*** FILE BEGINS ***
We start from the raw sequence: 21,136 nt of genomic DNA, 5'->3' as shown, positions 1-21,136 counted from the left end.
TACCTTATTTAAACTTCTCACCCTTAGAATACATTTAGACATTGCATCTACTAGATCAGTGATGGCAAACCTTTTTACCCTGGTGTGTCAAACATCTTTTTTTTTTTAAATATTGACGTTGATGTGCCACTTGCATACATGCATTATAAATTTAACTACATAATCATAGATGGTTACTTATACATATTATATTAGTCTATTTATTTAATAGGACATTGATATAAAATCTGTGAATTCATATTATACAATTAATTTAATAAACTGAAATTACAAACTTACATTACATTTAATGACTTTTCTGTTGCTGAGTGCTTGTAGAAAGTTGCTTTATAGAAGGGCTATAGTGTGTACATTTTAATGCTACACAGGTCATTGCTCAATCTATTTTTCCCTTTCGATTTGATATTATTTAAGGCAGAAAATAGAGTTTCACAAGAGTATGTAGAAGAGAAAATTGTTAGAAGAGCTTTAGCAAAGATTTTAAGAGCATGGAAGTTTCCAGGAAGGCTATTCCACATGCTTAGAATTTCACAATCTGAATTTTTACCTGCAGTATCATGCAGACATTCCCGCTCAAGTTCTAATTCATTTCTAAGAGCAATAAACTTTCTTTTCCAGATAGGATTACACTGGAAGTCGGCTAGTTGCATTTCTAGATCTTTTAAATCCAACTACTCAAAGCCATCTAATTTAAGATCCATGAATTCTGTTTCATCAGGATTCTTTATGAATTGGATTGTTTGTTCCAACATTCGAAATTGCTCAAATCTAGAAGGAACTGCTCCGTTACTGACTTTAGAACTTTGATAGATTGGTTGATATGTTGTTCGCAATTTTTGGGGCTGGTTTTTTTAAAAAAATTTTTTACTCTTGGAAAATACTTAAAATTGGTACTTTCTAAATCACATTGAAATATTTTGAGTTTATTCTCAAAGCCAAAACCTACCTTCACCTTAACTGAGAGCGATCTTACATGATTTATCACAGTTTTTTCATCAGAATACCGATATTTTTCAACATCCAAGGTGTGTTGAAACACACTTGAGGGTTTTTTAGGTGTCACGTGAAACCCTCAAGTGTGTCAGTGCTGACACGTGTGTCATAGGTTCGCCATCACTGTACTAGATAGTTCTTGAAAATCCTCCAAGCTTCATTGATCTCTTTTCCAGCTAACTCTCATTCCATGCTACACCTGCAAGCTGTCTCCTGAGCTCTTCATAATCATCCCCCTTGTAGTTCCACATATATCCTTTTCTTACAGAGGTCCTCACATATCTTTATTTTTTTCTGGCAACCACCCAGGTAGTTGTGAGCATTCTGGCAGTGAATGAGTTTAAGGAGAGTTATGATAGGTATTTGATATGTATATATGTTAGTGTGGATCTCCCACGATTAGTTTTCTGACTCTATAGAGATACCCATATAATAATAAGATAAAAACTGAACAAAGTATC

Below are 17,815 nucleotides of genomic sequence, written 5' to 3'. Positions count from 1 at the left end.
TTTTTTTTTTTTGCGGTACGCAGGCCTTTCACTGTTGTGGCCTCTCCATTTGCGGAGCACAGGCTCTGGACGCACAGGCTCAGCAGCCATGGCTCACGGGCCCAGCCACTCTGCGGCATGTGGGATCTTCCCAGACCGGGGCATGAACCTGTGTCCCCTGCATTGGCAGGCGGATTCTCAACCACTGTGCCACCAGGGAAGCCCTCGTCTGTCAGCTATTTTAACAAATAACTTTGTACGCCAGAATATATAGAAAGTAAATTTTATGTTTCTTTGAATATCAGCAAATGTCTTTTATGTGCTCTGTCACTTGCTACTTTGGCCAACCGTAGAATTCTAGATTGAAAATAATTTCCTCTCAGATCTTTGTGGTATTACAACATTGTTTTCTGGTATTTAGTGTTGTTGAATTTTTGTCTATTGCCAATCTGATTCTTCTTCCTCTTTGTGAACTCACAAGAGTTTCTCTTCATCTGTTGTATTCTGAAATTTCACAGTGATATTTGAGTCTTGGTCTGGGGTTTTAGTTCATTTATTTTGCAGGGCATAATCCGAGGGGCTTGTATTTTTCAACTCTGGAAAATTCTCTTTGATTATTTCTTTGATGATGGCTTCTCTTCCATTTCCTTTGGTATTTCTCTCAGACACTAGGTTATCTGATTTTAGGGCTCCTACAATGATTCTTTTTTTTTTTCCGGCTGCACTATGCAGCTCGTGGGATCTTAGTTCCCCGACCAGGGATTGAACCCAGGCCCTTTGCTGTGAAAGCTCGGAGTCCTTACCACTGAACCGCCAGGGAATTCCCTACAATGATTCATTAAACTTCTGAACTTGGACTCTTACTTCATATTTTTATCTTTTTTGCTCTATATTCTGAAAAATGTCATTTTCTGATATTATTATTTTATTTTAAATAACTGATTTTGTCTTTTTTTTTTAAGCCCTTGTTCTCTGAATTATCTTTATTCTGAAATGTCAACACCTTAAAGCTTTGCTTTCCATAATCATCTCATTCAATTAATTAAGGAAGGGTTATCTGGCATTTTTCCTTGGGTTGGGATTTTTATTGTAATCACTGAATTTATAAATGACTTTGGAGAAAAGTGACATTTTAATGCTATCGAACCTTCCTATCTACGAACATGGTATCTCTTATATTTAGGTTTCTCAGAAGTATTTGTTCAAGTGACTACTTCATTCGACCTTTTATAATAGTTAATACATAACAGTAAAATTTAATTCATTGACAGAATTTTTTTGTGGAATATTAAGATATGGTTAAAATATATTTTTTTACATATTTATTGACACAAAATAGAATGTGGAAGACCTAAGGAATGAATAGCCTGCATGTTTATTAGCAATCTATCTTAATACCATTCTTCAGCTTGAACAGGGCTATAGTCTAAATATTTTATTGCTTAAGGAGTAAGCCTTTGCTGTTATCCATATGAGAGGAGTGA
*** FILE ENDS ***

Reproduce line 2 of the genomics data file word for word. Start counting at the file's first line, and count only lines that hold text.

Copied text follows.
TACCTTATTTAAACTTCTCACCCTTAGAATACATTTAGACATTGCATCTACTAGATCAGTGATGGCAAACCTTTTTACCCTGGTGTGTCAAACATCTTTTTTTTTTTAAATATTGACGTTGATGTGCCACTTGCATACATGCATTATAAATTTAACTACATAATCATAGATGGTTACTTATACATATTATATTAGTCTATTTATTTAATAGGACATTGATATAAAATCTGTGAATTCATATTATACAATTAATTTAATAAACTGAAATTACAAACTTACATTACATTTAATGACTTTTCTGTTGCTGAGTGCTTGTAGAAAGTTGCTTTATAGAAGGGCTATAGTGTGTACATTTTAATGCTACACAGGTCATTGCTCAATCTATTTTTCCCTTTCGATTTGATATTATTTAAGGCAGAAAATAGAGTTTCACAAGAGTATGTAGAAGAGAAAATTGTTAGAAGAGCTTTAGCAAAGATTTTAAGAGCATGGAAGTTTCCAGGAAGGCTATTCCACATGCTTAGAATTTCACAATCTGAATTTTTACCTGCAGTATCATGCAGACATTCCCGCTCAAGTTCTAATTCATTTCTAAGAGCAATAAACTTTCTTTTCCAGATAGGATTACACTGGAAGTCGGCTAGTTGCATTTCTAGATCTTTTAAATCCAACTACTCAAAGCCATCTAATTTAAGATCCATGAATTCTGTTTCATCAGGATTCTTTATGAATTGGATTGTTTGTTCCAACATTCGAAATTGCTCAAATCTAGAAGGAACTGCTCCGTTACTGACTTTAGAACTTTGATAGATTGGTTGATATGTTGTTCGCAATTTTTGGGGCTGGTTTTTTTAAAAAAATTTTTTACTCTTGGAAAATACTTAAAATTGGTACTTTCTAAATCACATTGAAATATTTTGAGTTTATTCTCAAAGCCAAAACCTACCTTCACCTTAACTGAGAGCGATCTTACATGATTTATCACAGTTTTTTCATCAGAATACCGATATTTTTCAACATCCAAGGTGTGTTGAAACACACTTGAGGGTTTTTTAGGTGTCACGTGAAACCCTCAAGTGTGTCAGTGCTGACACGTGTGTCATAGGTTCGCCATCACTGTACTAGATAGTTCTTGAAAATCCTCCAAGCTTCATTGATCTCTTTTCCAGCTAACTCTCATTCCATGCTACACCTGCAAGCTGTCTCCTGAGCTCTTCATAATCATCCCCCTTGTAGTTCCACATATATCCTTTTCTTACAGAGGTCCTCACATATCTTTATTTTTTTCTGGCAACCACCCAGGTAGTTGTGAGCATTCTGGCAGTGAATGAGTTTAAGGAGAGTTATGATAGGTATTTGATATGTATATATGTTAGTGTGGATCTCCCACGATTAGTTTTCTGACTCTATAGAGATACCCATATAATAATAAGATAAAAACTGAACAAAGTATC